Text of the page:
Chances are that your company, at some point, has entered into a contract that contains a provision requiring that the parties engage in a form of alternative dispute resolution (“ADR”) either in lieu of, or prior to, instituting a lawsuit to settle a dispute. Contractual ADR provisions usually call for the parties to either engage in binding arbitration, typically under the auspices of the American Arbitration Association (“AAA”), or to submit the matter to non-binding mediation prior to filing suit.
It is a virtual certainty that if you find yourself in a civil dispute in state or federal court in Northern Virginia, Washington, DC or Maryland, your case will eventually be submitted to mediation. In many of the local jurisdictions, the referral of civil cases to mediation is mandated by the courts’ rules. In others locales it is, at a minimum, strongly encouraged.
But whether stated in the contract, ordered by the court, or urged upon the parties by the court, there is no escaping the fact that present-day litigation matters are increasingly being submitted to, and settled by, mediation. As such, it behooves the prudent businessperson to be familiar with the process.
The uptick in mediation as an ADR method of choice can be attributed to numerous causes. It is no secret that litigation costs have spiraled out of control in recent years and businesses have sought out alternatives, not only to avert the risk of an adverse judgment, but to avoid the high costs of litigation. The rise in attorneys’ hourly rates, the explosion of “e-discovery” and its oftentimes prohibitive cost, and the frequent necessity in business disputes of high-priced experts are just a few of the factors driving up the cost of litigation. Similarly, some studies suggest that businesses are increasingly turning away from binding arbitration for many reasons, including cost, unpredictability of outcome, absence of adherence to legal rules of evidence and procedure, inabilities to appeal, and uneven confidence in the arbitrator(s), among other reasons.
From the courts’ perspective, overcrowded dockets and the attendant delay in conflict resolution have spurned an exponential increase in the referral by trial judges of cases to mediation, not only to ease the crowding of the dockets, but because a mediated dispute, wherein the parties control their own destiny, is typically far more satisfying to the parties than the unpredictable, and far more costly, outcome of a win/lose jury or bench trial, which could lead to even more expense on appeal.
If your dispute is being litigated in one of the DC-area federal courts and is either ordered into, or voluntarily submitted to, mediation, it will likely be conducted before a United States Magistrate Judge at no cost to the parties. In the state courts that mandate mediation early in the litigation process, litigants usually are referred either to active law practitioners with expertise in conflict resolution or to retired or semi-retired state court judges, again, usually at no cost. And if your dispute is pending in a jurisdiction that does not provide mediators free of charge, there are many organizations that provide mediation services. Increasingly, these mediation services have a roster of retired state and federal court judges with resumes that set out their areas of specialty, such as construction law, government contracts, personal injury, etc. so the litigants can “shop” for the mediator whose experience is best suited to their dispute. Regardless of how you arrive at the mediation table, there is a process that is usually followed.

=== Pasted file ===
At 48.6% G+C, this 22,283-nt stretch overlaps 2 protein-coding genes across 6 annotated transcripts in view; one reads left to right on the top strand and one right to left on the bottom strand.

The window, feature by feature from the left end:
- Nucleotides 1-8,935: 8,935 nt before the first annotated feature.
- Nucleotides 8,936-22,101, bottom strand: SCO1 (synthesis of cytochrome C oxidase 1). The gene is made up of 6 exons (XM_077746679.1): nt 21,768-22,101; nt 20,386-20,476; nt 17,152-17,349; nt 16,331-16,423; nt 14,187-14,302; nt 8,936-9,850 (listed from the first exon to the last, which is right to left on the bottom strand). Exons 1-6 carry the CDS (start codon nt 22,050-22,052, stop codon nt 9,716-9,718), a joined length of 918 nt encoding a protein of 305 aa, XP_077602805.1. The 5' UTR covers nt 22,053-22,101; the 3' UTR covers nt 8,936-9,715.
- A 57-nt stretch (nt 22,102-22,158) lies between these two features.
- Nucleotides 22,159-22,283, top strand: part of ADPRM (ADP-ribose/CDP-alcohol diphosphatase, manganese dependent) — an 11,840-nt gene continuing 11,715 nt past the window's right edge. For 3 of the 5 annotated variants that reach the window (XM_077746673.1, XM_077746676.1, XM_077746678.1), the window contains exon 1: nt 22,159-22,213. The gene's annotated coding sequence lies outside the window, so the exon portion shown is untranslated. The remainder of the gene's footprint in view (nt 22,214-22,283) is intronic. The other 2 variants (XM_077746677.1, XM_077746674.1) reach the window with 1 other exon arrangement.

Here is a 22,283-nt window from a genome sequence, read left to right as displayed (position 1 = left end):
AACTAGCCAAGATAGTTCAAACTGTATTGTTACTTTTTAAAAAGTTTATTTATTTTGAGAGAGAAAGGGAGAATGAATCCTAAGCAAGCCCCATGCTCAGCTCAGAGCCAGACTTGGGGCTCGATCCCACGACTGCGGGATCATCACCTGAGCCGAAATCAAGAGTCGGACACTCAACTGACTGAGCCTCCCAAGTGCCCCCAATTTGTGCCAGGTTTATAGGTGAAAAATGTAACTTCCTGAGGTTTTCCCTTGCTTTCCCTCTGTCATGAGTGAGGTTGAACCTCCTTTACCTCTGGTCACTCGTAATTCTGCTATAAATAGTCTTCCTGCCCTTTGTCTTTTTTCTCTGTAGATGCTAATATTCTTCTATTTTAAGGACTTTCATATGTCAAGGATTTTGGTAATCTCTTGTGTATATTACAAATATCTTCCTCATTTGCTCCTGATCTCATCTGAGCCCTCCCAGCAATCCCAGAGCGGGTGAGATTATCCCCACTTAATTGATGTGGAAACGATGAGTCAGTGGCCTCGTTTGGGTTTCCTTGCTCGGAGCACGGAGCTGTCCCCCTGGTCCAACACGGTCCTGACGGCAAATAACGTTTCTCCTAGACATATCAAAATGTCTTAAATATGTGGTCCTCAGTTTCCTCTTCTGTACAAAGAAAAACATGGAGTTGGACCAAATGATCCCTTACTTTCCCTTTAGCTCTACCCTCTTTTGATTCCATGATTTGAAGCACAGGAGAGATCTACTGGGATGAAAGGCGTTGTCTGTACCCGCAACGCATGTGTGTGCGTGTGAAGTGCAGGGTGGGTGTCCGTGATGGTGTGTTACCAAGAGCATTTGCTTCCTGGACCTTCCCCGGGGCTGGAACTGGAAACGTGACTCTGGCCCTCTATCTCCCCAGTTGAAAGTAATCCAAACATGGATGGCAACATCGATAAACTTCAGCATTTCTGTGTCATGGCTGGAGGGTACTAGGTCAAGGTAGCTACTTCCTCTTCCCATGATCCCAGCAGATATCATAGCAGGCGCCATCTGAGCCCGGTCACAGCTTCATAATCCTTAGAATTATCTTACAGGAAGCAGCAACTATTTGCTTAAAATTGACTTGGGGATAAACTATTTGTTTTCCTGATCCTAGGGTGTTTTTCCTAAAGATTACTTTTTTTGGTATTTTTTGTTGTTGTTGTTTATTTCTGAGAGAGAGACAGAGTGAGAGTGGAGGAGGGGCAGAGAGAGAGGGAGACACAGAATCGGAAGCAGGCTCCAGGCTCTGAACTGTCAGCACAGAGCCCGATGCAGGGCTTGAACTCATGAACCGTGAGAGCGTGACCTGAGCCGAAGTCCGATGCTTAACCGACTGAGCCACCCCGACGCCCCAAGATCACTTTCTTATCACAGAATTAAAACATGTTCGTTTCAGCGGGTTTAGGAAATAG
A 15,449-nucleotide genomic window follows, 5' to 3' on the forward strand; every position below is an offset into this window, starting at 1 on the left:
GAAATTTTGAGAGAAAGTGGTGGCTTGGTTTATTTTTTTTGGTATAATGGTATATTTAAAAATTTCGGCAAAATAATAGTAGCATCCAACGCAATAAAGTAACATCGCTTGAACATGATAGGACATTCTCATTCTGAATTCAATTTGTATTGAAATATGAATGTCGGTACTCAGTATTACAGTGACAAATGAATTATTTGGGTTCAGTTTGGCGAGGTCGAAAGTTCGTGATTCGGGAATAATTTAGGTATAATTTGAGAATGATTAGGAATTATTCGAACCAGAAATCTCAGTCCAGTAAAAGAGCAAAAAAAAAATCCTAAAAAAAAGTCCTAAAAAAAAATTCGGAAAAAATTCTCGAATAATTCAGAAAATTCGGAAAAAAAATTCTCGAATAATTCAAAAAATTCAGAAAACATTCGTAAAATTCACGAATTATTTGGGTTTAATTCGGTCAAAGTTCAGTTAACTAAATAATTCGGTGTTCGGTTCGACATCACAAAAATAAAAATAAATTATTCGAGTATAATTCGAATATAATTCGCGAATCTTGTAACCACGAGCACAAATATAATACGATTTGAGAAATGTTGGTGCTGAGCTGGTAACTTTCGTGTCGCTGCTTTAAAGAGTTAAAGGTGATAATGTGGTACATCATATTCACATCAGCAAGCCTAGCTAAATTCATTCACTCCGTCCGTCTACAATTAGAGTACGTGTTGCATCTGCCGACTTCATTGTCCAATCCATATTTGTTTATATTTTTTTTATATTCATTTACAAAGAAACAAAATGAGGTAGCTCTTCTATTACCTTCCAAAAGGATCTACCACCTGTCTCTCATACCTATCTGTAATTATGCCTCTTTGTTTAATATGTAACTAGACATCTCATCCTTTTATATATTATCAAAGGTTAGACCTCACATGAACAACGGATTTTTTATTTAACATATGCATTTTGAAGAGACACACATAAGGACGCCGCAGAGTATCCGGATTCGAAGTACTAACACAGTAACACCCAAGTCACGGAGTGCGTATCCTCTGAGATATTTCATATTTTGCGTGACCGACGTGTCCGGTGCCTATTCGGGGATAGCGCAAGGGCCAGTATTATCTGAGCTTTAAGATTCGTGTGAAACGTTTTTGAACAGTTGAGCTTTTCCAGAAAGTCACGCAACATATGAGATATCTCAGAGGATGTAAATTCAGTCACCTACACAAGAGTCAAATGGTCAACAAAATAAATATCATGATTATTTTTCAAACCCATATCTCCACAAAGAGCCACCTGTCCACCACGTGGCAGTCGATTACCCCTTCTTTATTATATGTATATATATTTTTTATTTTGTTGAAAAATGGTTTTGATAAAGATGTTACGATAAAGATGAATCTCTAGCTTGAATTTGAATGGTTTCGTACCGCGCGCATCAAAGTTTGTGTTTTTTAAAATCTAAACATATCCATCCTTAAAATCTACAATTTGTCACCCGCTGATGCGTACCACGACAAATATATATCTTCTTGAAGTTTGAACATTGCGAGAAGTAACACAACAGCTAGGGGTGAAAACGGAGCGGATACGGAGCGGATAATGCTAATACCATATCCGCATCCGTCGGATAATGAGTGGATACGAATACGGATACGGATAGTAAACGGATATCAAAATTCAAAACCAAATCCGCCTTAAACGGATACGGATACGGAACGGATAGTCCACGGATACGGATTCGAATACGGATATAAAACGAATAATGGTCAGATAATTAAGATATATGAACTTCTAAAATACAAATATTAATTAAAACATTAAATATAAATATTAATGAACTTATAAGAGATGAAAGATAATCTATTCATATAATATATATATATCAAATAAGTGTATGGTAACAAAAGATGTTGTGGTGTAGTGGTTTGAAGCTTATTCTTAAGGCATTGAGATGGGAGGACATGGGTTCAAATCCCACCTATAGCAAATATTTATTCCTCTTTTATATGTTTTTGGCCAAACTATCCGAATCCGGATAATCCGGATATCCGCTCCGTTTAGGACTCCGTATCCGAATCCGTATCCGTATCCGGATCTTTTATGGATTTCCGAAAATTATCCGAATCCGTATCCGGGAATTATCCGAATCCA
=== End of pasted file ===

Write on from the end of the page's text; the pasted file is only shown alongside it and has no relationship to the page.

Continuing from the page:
Unlike a trial or binding arbitration, mediation is a voluntary, non-binding process that is usually far less formal. Typically a joint session will be held at which the mediator will introduce himself or herself and explain the process. Ordinarily the parties will sign an agreement to mediate, which will contain the acknowledgment that whatever is discussed at the mediation is confidential and will not be used by either party in the litigation.
Confidentiality of the mediation is essential to allow for the free discussion of factual disputes as well as the offers and counteroffers without concern that they will be raised as concessions or admission if the matter does not settle and the litigation moves forward. If the parties have submitted materials in advance of the mediation, the mediator will discuss his or her understanding of the dispute.
The parties, or their counsel, if represented, will then be given an opportunity to present their version of the issues, after which the parties usually adjourn to separate rooms. The mediator then engages in a process akin to “shuttle diplomacy,” going back and forth between the groups in an effort to bring their positions closer and reduce the areas of dispute to the point where an agreement can be reached.
If the parties are able to get to “yes,” the mediator will then reconvene a joint meeting where the terms of the agreement are memorialized in some form that can be signed by the parties. Business disputes are unavoidable, but companies should be mindful that litigation and binding arbitration are not the only resolution alternatives.
Statistics show that mediation of legal disputes is on the rise and for many good reasons. Savings in time and costs, the ability to control your destiny in the dispute resolution process and the access in the DC area to highly-qualified, neutral professionals are just a few of the factors that suggest that businesses should consider incorporating mediation into their dispute resolution contingency plans.
About the Author: Paul Mengel is counsel with PilieroMazza and leads the Litigation Group. He can be reached at email@example.com.